Another area that warrants more highlighting are various nations’ interdependence, transnationally, with various organizations.  These include higher education organizations in the US and Europe that train students and encourage research/entrepreneurial start-ups/partnerships.  Also, nations are also dependent upon receiving countries’ policies on immigration.  This is especially apparent now with the election of publicly elected officials who promote divisions based on national origin and other categorical distinctions, dampening the types and numbers of migrants who can train in the US and elsewhere.

Finally, I wonder what else could be discerned by looking into the state, at a more granular level, as a field of departments and policies that are mostly decoupled and at odds. Particularly in China, we can see regional vs. centralized government struggles.”

During the author-meets-critics session, Ibata-Arens described how nation-states are increasingly concerned about the implications of elected officials upon immigration policy and by extension, transnational relationships necessary to innovation that could be severed if immigration policies become more restrictive.

Several other experts have weighed in on the book’s merits:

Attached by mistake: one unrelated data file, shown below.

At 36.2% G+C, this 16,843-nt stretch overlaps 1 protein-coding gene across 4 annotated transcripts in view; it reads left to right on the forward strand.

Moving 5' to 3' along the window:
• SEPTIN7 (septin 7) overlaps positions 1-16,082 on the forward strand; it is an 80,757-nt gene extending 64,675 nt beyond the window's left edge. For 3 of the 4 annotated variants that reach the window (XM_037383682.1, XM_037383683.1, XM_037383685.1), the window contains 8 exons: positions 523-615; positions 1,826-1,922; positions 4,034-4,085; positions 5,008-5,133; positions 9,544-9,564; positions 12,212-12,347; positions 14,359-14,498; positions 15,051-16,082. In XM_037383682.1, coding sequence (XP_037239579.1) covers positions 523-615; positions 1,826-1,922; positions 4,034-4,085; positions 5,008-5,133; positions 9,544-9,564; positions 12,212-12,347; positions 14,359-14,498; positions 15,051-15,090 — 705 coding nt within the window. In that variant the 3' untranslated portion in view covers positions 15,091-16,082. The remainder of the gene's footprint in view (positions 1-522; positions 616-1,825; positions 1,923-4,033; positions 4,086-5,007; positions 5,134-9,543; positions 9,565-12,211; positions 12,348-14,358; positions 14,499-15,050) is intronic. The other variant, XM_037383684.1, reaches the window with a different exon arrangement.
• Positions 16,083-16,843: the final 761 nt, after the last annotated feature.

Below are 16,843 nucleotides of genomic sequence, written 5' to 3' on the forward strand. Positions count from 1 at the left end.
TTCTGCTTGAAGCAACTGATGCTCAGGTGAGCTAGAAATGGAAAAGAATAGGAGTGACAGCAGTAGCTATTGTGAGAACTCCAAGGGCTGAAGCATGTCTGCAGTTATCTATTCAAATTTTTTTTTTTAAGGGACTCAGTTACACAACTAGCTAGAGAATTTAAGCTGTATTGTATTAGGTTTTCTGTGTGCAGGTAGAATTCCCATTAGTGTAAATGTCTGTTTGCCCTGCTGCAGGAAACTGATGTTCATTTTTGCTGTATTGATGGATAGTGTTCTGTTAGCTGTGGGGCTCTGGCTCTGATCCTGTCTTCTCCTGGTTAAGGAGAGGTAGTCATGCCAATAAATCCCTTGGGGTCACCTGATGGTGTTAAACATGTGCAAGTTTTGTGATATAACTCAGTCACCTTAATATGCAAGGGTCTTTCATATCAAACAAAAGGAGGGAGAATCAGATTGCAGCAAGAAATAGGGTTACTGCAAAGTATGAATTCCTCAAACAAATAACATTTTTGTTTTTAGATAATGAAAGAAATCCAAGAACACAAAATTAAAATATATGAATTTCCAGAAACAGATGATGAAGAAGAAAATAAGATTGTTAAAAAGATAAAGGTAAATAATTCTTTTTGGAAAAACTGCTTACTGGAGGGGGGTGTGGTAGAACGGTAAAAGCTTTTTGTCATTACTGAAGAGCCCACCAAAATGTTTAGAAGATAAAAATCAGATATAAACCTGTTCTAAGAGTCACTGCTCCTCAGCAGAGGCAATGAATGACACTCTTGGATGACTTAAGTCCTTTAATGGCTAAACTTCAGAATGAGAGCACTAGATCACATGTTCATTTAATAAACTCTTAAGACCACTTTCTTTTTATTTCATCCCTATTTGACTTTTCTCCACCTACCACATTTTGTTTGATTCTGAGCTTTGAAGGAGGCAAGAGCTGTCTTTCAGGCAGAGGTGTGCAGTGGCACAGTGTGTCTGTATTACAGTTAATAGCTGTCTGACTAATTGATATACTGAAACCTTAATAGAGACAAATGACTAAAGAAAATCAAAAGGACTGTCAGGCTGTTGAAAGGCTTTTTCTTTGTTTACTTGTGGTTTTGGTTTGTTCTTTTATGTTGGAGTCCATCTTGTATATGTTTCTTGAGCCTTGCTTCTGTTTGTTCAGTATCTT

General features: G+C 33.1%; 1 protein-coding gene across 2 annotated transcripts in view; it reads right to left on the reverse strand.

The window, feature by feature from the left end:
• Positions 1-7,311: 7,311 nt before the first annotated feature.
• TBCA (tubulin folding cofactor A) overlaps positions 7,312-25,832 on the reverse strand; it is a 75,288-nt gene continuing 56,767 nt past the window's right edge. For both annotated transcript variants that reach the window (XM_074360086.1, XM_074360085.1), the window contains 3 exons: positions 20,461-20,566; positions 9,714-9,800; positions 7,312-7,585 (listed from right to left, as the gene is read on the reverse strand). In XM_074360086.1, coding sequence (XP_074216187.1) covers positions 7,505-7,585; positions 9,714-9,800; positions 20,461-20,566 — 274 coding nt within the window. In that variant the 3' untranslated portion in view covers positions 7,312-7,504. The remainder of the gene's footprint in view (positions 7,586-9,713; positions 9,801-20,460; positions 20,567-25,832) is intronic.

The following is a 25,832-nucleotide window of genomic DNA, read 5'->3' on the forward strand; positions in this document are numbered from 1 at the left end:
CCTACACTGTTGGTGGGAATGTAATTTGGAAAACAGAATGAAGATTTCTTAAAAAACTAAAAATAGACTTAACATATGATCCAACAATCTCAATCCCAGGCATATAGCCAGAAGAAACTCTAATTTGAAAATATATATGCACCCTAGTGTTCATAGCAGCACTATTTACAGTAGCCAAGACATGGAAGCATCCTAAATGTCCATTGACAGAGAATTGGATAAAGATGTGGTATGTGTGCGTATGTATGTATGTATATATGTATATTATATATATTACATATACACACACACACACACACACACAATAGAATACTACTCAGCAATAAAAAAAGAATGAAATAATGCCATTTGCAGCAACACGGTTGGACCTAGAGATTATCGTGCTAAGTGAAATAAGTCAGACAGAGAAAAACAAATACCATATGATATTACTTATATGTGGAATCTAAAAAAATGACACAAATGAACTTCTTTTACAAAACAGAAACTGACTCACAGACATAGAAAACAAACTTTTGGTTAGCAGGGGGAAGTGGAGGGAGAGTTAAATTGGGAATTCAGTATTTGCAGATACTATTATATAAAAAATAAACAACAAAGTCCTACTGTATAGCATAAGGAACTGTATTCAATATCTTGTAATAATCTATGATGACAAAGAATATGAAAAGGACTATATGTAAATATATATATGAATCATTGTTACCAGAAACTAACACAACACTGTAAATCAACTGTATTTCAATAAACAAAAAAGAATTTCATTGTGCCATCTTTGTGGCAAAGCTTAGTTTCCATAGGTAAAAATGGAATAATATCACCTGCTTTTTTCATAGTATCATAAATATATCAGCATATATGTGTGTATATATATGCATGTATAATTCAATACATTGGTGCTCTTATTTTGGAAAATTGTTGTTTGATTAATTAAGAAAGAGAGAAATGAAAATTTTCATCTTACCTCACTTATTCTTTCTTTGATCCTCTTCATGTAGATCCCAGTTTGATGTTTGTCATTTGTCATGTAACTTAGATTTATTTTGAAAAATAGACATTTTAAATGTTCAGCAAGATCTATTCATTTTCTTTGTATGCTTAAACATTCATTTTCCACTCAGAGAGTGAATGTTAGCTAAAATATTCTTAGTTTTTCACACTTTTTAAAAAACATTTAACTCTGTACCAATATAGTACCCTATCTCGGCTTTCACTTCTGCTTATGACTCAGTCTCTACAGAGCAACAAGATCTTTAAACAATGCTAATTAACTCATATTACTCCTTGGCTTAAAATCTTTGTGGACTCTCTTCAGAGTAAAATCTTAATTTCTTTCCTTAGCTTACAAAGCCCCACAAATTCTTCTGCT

Kathryn Ibata-Arens, who has excelled in her work on the development of technology in Japan, has here extended her research to consider the development of techno-nationalism in other Asian countries as well: China, Singapore, Japan, and India. She finds that these countries now pursue techno-nationalism by linking up with international developments to keep up with the latest technology in the United States and elsewhere. The book is a creative and original analysis of the changing nature of techno-nationalism.”
—Ezra F. Vogel, Harvard University
“Ibata-Arens examines how tacit knowledge enables technology development and how business, academic, and kinship networks foster knowledge creation and transfer. The empirically rich cases treat “networked technonationalist” biotech strategies with Japanese, Chinese, Indian, and Singaporean characteristics. Essential reading for industry analysts of global bio-pharma and political economists seeking an alternative to tropes of economic liberalism and statist mercantilism.”
—Kenneth A. Oye, Professor of Political Science and Data, Systems, and Society, Massachusetts Institute of Technology
“In Beyond Technonationalism, Ibata-Arens encourages us to look beyond the Asian developmental state model, noting how the model is increasingly unsuited for first-order innovation in the biomedical sector. She situates state policies and strategies in the technonationalist framework and argues that while all economies are technonationalist to some degree, in China, India, Singapore and Japan, the processes by which the innovation-driven state has emerged differ in important ways. Beyond Technonationalism is comparative analysis at its best. That it examines some of the world’s most important economies makes it a timely and important read.”